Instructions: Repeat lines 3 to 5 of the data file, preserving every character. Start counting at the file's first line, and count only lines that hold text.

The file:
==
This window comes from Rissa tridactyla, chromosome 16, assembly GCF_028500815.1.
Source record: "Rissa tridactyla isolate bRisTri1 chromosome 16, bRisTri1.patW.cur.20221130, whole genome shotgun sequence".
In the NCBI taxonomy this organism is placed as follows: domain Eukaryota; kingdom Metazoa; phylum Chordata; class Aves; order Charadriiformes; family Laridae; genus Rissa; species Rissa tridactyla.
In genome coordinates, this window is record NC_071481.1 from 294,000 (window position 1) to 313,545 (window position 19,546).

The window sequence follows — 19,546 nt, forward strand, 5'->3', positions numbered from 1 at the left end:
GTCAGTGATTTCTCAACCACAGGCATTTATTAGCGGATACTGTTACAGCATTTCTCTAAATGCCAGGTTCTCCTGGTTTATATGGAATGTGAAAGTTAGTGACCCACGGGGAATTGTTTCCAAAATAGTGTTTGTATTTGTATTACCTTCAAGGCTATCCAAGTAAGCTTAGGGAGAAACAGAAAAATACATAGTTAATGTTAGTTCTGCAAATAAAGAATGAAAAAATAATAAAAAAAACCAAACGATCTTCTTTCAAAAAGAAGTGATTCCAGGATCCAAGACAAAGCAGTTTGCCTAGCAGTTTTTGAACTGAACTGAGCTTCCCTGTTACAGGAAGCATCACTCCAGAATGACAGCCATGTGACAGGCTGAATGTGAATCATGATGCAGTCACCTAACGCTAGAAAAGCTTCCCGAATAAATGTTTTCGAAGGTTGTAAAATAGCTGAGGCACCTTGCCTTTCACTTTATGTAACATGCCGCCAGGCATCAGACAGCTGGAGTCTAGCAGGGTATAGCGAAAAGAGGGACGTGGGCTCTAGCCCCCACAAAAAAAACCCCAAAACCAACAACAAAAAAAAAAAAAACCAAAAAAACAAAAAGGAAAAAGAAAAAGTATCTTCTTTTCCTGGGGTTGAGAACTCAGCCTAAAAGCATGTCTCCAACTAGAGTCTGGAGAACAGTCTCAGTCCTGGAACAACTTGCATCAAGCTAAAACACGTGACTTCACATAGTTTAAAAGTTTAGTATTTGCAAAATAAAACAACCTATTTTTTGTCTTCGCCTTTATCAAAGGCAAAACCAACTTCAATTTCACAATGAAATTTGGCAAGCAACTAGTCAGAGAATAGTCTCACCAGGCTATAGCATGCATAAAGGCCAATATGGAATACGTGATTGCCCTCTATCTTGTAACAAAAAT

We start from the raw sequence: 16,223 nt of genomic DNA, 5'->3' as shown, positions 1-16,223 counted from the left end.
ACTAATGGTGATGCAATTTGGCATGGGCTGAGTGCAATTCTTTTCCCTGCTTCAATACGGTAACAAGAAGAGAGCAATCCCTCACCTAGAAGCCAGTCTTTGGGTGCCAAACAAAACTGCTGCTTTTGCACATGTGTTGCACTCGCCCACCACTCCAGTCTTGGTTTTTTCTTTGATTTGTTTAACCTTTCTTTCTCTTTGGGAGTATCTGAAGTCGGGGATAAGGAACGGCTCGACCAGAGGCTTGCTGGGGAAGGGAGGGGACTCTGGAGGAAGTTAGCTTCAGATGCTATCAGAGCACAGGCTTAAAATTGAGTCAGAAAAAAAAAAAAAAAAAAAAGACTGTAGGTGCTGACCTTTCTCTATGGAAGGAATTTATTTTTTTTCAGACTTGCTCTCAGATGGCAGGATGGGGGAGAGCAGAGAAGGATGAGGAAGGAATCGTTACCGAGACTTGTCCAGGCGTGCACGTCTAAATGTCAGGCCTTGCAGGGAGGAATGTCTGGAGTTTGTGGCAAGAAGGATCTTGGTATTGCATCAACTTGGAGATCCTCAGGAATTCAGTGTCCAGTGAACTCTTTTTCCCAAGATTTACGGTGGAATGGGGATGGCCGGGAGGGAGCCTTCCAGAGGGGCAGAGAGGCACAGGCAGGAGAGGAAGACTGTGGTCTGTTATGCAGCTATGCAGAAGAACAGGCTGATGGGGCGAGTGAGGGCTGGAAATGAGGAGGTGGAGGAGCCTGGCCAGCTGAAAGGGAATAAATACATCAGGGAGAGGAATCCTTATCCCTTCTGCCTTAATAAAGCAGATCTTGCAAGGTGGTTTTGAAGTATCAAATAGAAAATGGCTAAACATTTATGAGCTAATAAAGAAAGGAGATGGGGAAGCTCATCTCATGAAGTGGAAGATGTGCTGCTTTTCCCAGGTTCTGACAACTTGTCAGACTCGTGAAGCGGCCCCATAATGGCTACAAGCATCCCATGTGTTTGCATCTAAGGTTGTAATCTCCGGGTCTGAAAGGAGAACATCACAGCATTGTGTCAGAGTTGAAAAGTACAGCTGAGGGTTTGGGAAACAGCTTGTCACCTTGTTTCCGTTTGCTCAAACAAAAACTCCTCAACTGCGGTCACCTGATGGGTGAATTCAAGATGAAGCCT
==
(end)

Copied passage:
In the NCBI taxonomy this organism is placed as follows: domain Eukaryota; kingdom Metazoa; phylum Chordata; class Aves; order Charadriiformes; family Laridae; genus Rissa; species Rissa tridactyla.
In genome coordinates, this window is record NC_071481.1 from 294,000 (window position 1) to 313,545 (window position 19,546).

The window sequence follows — 19,546 nt, forward strand, 5'->3', positions numbered from 1 at the left end: